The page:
As always, I love you
Martin

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We all agree that simple is good.

I enjoyed the reminder of this truth that I read this morning during my devotional time.

“The Lord is my rock, my fortress, and my Savior”

These simple words of 2 Samuel 22:1 instantly encouraged me.

I found comfort in knowing just how solid my life can be because of my faith in God.

He is my rock, assuring me that as long as I stand on His Word and do not depart from His presence, I will not fall and I will not be shaken.

For who is able to shake the ground under God’s feet?

No one, of course.

He is my fortress, assuring me that as long as I stay within the boundaries of His will, I will find His protection during the inevitable attacks of life.

Foes will send arrows and will batter the walls and pronounce all sorts of accusations. But they will not defeat the walls of God’s authority and promised safe haven for the souls of those who remain in Him.

And He is my Savior.

I really like this declaration of King David.

It’s great to have a solid place to stand and a fortress to protect us.

But what about eternity?

Do we really want to be in a situation forever where enemies can attack?

Of course not.

We look forward to the day in glory when enemies are no more and we won’t be standing on the rock but instead on streets of gold.

I am so glad that I have a Savior to deliver me to heaven.

Our rock. Our fortress. Our Savior.

It’s really a good thing that David saw God for who He is.

I pray that you see God the same way.

As always, I love you
Martin

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I Samuel 26 describes the opportunity David had to kill King Saul, the unjust ruler whose jealousy left him obsessed with killing David.

Despite the persistent push of Saul to end David’s life, the young king-in-waiting resisted the temptation to seek revenge against Saul.

The opportunity was right there for the taking, according to the passage. But David said it was best to let God take care of the payback stuff.

“Surely the Lord will strike Saul down someday, or he will die of old age or in battle. The Lord forbid that I should kill the one He has anointed!” (I Samuel 26:10-11)

We know the Bible teaches us to resist revenge. Let’s follow David’s example the next time that we’re tempted to pursue payback against those who harm us.

God sees what hassles we’ve faced and He will not leave people without consequences of attacking us for no good reason. He is not unjust. He’s just waiting for the right time.

Let’s focus on doing good and let God focus on bringing consequences to those who’ve done bad things to us.

That’s so much better than trying to play God and never getting it right.

As always, I love you
Martin

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You can give life to somebody today.

Perhaps even several people.

It’s all in how you speak to them.

“Gentle words are a tree of life; a deceitful tongue crushes the spirit.” (Proverbs 15:4)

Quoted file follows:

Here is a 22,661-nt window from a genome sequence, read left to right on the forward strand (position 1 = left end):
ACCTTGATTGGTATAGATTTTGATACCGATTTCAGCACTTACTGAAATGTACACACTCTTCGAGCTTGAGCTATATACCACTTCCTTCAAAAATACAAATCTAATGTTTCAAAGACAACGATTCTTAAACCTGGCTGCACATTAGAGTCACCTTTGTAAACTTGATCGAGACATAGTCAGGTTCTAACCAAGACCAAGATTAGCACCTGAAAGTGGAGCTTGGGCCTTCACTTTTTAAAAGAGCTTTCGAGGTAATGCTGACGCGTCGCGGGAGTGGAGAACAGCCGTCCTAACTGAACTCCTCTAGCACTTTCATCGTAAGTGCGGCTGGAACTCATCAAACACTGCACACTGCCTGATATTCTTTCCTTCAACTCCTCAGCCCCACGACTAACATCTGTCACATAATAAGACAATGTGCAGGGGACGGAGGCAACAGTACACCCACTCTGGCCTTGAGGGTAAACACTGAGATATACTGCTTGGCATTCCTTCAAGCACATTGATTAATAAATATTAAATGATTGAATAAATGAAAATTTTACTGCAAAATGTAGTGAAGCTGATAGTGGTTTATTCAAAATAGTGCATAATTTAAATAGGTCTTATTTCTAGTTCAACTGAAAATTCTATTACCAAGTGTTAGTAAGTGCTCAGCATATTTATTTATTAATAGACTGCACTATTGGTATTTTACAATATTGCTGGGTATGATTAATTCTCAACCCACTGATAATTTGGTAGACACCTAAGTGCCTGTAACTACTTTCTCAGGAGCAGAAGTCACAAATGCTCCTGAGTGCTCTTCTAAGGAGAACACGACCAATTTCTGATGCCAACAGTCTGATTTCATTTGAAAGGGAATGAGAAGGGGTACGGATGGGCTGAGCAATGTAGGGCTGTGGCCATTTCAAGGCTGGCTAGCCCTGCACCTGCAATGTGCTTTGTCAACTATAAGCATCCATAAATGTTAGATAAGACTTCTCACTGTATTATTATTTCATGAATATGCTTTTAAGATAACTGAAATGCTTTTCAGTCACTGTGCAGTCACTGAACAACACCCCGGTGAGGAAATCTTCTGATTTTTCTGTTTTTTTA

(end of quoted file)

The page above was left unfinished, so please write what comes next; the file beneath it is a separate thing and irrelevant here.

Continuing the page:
It’s easy to speak gently to one who pleases us or at least doesn’t disappoint us.

But when somebody doesn’t do or say what we like, the temptation comes along for us to punish the person with our tongues.

Let’s not give Satan what he wants.

After all, he’s in the business of stealing, killing and destroying, according to Jesus (John 10:10).

We all know from personal experience that words can kill the spirit or dreams or relationships.

Let’s give others what they need and what God wants — let’s speak gentle words to them.

It’s how Jesus spoke during His ministry.

It’s how we are to speak during ours.

As always, I love you
Martin

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As a kid on the playground, I couldn’t stand it when a bully was picking on another kid.

Sometimes, I even got into trouble because I invited the bully to leave the kid alone and pick on me instead.

It didn’t turn out well for either of us at such moments.

Even as an adult in ministry, I’ve had occasions when I interceded in situations where one person was being treated unfairly and the attacker’s guns were then directed at me.

That’s OK. I just didn’t want the weaker person to be suffering unjustly and I knew that the Lord would sustain me during the attacks.

Part of being a Christian involves helping the weaker, whether emotional or physical or financial.

If we see someone hurting — particularly if from unfair treatment — our hearts should be moved to intercede in some way.

It’s not just about helping them, but also about confronting those who trample the rights of others.

Not everybody is able or willing to stand up for the weak person’s rights.

Those of us who can should do just that.

“The godly care about the rights of the poor;
 the wicked don’t care at all.” (Proverbs 29:7)

It’s like dealing with the bully on the playground.

If there are no boundaries drawn against attacks on the weaker, other wannabe bullies surface and chaos ensues whether in the workplace, the school, the church or the extended family.

If you have a friend or relative needing help in dealing with a corrupt mortgage lender or a neglectful landlord or an exploitative employer or a vindictive, manipulative relative, please pray for wisdom on how to pray with that person and perhaps even coach that person into better strategies for response.

It’s the godly thing to do.

As always, I love you
Martin